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Random Funny bit

edited April 2007 in Everything Else
So a co-worker was conversing with one of his friends who works at a help desk via IM. During this IM conversation a humorous anecdote was recounted.

On any computer network, it is best practice to have a standard schema for deciding user names. A very common method is to take the first letter of the user's first name followed by their entire last name. If your real name were John Smith, your username would be jsmith. As such, your e-mail address would be jsmith@network.tld.

Today a new user was added to the network managed by this particular helpdesk. That user's name is Stephen Adcock. Therefore, his username is sadcock. He was calling the helpdesk to see if he could have it changed.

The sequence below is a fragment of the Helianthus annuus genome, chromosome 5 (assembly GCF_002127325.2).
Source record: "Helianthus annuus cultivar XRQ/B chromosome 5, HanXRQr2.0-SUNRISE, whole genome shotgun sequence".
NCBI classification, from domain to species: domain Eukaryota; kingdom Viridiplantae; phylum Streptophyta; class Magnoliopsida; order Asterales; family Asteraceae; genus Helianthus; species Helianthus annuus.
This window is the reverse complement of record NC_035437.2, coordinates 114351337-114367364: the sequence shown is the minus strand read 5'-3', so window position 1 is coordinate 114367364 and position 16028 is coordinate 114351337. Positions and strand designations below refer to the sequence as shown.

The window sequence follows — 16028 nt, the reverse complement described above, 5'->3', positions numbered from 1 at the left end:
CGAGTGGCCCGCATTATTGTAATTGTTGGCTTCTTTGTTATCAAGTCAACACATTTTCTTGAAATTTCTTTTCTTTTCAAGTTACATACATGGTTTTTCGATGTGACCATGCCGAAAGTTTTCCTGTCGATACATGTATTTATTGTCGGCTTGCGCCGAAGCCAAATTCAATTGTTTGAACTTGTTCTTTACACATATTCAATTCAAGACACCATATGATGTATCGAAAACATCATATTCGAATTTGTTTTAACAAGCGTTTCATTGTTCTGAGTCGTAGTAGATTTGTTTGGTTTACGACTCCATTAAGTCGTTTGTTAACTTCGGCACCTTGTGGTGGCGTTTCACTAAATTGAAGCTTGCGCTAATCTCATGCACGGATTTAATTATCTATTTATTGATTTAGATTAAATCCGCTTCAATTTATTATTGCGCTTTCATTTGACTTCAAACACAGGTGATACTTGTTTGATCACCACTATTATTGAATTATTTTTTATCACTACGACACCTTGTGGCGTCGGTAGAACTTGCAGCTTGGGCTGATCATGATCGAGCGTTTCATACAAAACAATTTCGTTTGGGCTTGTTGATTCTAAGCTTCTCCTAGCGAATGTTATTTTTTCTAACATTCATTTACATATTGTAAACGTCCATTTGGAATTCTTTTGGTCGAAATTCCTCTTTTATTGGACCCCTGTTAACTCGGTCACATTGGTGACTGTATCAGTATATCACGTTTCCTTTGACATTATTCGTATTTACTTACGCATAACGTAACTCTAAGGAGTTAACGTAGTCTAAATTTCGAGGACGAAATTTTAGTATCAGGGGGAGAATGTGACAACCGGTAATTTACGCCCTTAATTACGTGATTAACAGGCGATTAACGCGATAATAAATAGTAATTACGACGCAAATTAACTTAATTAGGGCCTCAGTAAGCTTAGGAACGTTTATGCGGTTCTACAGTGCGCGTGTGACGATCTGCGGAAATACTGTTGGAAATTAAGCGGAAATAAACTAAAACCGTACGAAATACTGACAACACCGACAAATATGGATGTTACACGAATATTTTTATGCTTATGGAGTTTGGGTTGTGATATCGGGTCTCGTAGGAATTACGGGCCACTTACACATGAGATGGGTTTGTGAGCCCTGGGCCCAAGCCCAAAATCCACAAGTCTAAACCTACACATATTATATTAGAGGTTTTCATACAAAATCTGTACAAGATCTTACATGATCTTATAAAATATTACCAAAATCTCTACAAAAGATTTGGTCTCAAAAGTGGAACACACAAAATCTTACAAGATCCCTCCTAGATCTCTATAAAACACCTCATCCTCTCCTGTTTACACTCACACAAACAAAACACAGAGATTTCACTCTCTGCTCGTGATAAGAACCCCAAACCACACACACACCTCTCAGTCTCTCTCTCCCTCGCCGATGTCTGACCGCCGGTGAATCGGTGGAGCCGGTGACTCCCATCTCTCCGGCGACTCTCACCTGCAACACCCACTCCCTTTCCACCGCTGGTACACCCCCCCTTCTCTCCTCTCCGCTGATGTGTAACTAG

That is all.


  • I much prefer the method of Removes ambiguity and the possibility of creating new words. Since most offices use Outlook or something else that has name completion, you rarely have to type more than one or two characters to get the e-mail address you want, so it's not like the number of total characters is a very big deal.

    Your coworker's story is sad; if only he were as lucky as Harry Appycock.
  • Similar story at my school. A kid in the marching band is named Ben Adcock. Well, you can figure it out from there.

  • Your coworker's story is sad; if only he were as lucky as Harry Appycock.
    My co-worker is not the one with the name. My co-worker knows a guy at a helpdesk at some other company who related this story. It's third-hand.
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